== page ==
So why write Think and Grow Rich for Women?
The rules of success are the same for everyone. Why mess with the brilliance of Napoleon Hill’s original book, Think and Grow Rich? Why write something special just for women?
These questions, and many more, are sure to be asked. In fact, for most of my career, I have felt the same way. I originally read Think and Grow Rich when I was nineteen and have read it many times during my career, and it has had a huge, positive impact on my life.
My parents taught me that I could be anyone or do anything I wanted as long as I worked hard and focused on my goals. They had worked hard all their lives and were fabulous role models. It wasn’t until I started my career, all alone in a different city, that reality started to set in. It was in the late 1970s and I was one of only a few women in my field. I quickly learned that I definitely had to work harder than my male counterparts if I wanted to get ahead. So I did.
No one said it would be easy—and it wasn’t. No one said it would be a smooth ride—and it hasn’t been. But the resilience and lessons I learned from facing and surviving the tough times were essential contributors to my success today.
Now, more than thirty-five years later, I continue to be amazed by the stories of the incredible businesswomen I meet and how they too, in the face of the glass ceiling or sexual bias, found ways to forge ahead. Many of them had read and followed the teachings of Think and Grow Rich and created great success in their lives, but they have gone even further. They have each taken their success in stride and continued on to open new paths for the women who follow them, evolving their lives of success into lives of significance.
Think and Grow Rich for Women is a celebration of these women and every woman who has succeeded in spite of the obstacles she has encountered—women who have changed history, created great business success, and provided great opportunities for others.
In addition, there have been some incredible economic developments that have brought greater attention to successful women, and in doing so, have revealed that while the rules may be the same, women approach those rules differently, and they apply them differently than men do. While there is still much progress to be made, there has been a “quiet revolution” as women have gained momentum in every aspect of life. The following statistics showing the increasing power of women are the most recent available at the time of this writing.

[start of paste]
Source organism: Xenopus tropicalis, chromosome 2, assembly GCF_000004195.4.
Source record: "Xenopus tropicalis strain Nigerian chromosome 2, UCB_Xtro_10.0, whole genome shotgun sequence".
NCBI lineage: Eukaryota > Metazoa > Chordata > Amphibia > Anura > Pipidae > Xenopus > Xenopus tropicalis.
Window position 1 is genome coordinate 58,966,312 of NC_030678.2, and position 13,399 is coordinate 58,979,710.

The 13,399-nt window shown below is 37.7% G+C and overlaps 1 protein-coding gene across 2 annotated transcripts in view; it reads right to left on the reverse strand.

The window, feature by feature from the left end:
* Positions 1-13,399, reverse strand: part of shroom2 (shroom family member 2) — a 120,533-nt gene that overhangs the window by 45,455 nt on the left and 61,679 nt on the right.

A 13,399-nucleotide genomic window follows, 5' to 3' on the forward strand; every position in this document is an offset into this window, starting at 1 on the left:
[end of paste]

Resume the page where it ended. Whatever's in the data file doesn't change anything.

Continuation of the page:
IN THE ECONOMY
These financial statistics prove, without a doubt, that women have tremendous power and influence globally. Can you imagine what would happen if women came together and used their economic power to create positive change?
• 60 percent of all personal wealth in the United States is held by women.
• 85 percent of all consumer purchases in the United States are made by women.
• Women over the age of fifty have a combined net worth of $19 trillion.
• Two-thirds of consumer wealth in the United States will belong to women in the next decade.
• $7 trillion is spent by women in the United States in consumer and business spending.
• Globally, women are responsible for $20 trillion in spending, and that number is expected to rise to $28 trillion by the end of 2014.
• Globally, women stand to inherit 70 percent of the $41 trillion in intergenerational wealth transfer expected over the next forty years.
The United States Department of Education estimated that in 2013
• 61.6 percent of all associate degrees;
• 56.7 percent of all bachelor’s degrees;
• 59.9 percent of all master’s degrees;
• 51.6 percent of all doctorate degrees.
In summary, in 2013, 140 women graduated with a college degree at some level for every hundred men.
IN THE CORPORATE WORLD
While tremendous progress has been made in the lower ranks of management, there is still a great need for women to advance to the higher levels of leadership in corporations, which is evidence that the glass ceiling still needs to be shattered:
• There are twenty-three, or 4.6 percent, women CEOs of Fortune 500 companies.8
• Women hold 16.9 percent of board seats in the United States, as compared to 40.9 percent in Norway, and 6 percent in Asia.
o It is important to note that Norway passed a law in 2003 requiring companies to appoint women to 40 percent of board posts.11